Danish Exhibitors Reject 3D Version of The Last Airbender

According to an account circulated among European exhibitors, after a screening of The Last Airbender 80% of Danish exhibitors independently decided not to show the film in 3D but only in its 2D version. Concerns cited included the fact that the quality of the film’s 3D was very poor, and the long term effects of charging premium prices for non-premium product.

Although the 3D version’s prospects were probably not improved by a release date a week ahead of Toy Story 3, cinema owners declining to participate in the exploitation of the hype around 3D in order to make a quick killing out of a bad conversion is, so far, a unique development – and a new type of row to add to boycotts elsewhere over theatrical windows and payments for 3D glasses.

India Forecasts Downgraded

Recent press surrounding the release of PricewaterhouseCoopers new Indian Entertainment and Media Outlook 2010 put a positive spin on the report numbers, citing the 12.4% compound growth forecast for the filmed entertainment industry which, if fulfilled, will take revenues to 170.5 billion rupees by 2014.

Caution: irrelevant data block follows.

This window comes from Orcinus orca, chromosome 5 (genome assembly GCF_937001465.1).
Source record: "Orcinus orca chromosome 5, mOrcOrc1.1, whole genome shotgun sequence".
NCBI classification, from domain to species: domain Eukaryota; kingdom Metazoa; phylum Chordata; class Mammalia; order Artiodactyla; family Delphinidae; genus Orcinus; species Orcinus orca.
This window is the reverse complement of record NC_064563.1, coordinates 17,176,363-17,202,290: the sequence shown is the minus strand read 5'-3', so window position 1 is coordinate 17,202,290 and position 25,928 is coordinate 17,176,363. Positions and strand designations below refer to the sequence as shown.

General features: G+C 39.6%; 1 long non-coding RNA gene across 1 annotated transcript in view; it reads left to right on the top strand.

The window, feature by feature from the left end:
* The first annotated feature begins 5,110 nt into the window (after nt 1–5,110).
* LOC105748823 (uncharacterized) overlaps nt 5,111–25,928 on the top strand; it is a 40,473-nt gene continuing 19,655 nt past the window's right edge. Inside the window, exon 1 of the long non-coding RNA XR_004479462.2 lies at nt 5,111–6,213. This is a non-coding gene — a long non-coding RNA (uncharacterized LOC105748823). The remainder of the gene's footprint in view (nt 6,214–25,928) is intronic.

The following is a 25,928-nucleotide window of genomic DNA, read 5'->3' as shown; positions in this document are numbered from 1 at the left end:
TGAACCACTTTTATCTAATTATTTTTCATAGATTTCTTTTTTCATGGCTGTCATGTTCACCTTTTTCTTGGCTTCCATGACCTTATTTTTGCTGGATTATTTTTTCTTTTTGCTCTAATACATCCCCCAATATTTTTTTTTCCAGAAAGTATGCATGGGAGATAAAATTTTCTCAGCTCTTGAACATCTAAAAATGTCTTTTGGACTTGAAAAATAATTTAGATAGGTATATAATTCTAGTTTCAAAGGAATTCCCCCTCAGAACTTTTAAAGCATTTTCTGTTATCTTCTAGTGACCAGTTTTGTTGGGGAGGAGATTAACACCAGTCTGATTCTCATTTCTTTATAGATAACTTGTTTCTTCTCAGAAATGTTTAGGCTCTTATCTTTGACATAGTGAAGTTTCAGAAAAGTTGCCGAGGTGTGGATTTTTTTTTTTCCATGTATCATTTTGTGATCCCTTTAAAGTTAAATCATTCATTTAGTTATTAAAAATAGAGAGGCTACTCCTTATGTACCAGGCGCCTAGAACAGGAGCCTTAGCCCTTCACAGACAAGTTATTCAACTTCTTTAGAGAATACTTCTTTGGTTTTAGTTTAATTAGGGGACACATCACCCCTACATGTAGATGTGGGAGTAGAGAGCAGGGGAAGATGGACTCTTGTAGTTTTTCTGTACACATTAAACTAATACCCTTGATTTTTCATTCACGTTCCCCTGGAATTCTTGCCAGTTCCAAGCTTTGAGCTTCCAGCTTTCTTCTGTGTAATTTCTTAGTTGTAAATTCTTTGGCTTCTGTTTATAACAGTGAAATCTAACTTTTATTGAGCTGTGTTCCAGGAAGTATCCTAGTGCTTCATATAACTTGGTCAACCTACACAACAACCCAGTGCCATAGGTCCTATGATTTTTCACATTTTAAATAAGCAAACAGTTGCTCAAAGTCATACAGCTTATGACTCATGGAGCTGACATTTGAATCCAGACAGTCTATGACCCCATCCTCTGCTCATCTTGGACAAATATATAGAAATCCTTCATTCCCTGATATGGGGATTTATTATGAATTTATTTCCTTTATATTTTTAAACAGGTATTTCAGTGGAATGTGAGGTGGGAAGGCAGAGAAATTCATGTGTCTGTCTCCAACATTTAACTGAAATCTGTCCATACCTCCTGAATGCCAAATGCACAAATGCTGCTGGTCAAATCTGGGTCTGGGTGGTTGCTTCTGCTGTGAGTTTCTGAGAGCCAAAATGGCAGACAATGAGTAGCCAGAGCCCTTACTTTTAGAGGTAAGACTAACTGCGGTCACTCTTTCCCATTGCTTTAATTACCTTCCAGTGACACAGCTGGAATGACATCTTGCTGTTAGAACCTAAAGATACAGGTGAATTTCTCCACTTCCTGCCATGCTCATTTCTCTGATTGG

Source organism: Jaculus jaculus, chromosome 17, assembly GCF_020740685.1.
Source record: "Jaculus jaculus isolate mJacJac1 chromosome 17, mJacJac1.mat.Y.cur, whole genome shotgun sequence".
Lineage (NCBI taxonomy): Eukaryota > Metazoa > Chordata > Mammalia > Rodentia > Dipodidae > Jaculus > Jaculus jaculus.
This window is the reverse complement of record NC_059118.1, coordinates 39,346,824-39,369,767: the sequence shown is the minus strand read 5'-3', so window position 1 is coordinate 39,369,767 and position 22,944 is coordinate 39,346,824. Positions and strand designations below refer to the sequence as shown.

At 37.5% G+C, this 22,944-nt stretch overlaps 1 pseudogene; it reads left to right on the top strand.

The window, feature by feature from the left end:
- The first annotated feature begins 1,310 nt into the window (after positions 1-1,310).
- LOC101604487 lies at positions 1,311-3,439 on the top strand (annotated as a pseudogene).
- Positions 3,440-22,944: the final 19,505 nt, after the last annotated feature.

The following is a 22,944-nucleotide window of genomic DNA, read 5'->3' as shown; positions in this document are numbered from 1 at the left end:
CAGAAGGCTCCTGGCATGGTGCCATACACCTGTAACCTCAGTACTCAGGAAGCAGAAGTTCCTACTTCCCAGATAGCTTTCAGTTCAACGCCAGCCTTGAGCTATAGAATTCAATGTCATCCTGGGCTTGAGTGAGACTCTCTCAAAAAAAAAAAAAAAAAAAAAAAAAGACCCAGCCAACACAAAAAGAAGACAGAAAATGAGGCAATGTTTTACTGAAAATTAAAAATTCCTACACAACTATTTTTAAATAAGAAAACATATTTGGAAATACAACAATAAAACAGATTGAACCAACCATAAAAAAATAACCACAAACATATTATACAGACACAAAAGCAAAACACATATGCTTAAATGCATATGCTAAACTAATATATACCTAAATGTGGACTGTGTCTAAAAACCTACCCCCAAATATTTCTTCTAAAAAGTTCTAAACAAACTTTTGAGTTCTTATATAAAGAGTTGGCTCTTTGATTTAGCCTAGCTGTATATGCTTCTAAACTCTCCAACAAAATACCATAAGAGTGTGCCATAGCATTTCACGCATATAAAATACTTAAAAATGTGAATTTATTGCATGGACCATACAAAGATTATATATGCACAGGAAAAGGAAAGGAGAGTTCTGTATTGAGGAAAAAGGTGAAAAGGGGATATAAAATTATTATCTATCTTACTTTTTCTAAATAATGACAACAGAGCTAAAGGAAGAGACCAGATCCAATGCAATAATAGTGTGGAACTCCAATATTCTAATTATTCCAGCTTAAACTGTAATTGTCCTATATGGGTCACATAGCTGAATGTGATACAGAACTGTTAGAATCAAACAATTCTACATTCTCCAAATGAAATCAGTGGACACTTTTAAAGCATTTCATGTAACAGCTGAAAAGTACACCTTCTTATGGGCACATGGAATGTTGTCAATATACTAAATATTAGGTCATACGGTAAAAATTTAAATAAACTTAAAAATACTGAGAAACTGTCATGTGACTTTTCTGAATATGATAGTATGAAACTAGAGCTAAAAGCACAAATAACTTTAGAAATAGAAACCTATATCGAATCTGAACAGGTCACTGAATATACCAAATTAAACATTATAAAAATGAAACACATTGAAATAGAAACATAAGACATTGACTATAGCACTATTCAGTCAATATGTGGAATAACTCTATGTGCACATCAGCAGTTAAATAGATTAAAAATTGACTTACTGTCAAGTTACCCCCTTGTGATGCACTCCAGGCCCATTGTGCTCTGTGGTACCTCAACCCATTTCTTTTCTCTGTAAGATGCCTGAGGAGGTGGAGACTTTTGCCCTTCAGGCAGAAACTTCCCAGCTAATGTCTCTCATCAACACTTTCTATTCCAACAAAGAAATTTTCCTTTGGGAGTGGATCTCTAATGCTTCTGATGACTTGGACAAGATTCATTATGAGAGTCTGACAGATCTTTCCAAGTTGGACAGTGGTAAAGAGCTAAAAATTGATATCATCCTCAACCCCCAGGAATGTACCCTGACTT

Compared to a year ago, though, PricewaterhouseCoopers is somewhat less optimistic. A stand-off over terms between producers and exhibitors saw a three month hole punched in the country’s 2009 release schedule, and box office drop 14% to 70 billion rupees from 81.3 billion in 2008. Although this could be argued to be a one-off event with limited implications for future growth, PricewaterhouseCoopers has taken the opportunity to downgrade its previous forecasts.

 In 2009 the company was forecasting total film industry revenues for 2013 of 184.3 billion rupees, a figure now cut to 157 billion. Looking at domestic box office alone, the new forecast of 116 billion rupees in 2013 compares with a year-ago forecast of 132.3 billion.

 With India’s inflation rate running at around 10%, PricewaterhouseCoopers’ new forecasts suggest fairly modest growth in real terms. This seems an adjustment in the right direction. India’s film business has been over-hyped recently. Its exhibition sector is huge and well-established, serving between two and three billion patrons each year and appears in many respects a mature market. Clearly there is scope for modernisation and a gradual growth in revenues from higher ticket prices, but India is not starting from the low base which has been a characteristic of other fast-growing cinema markets.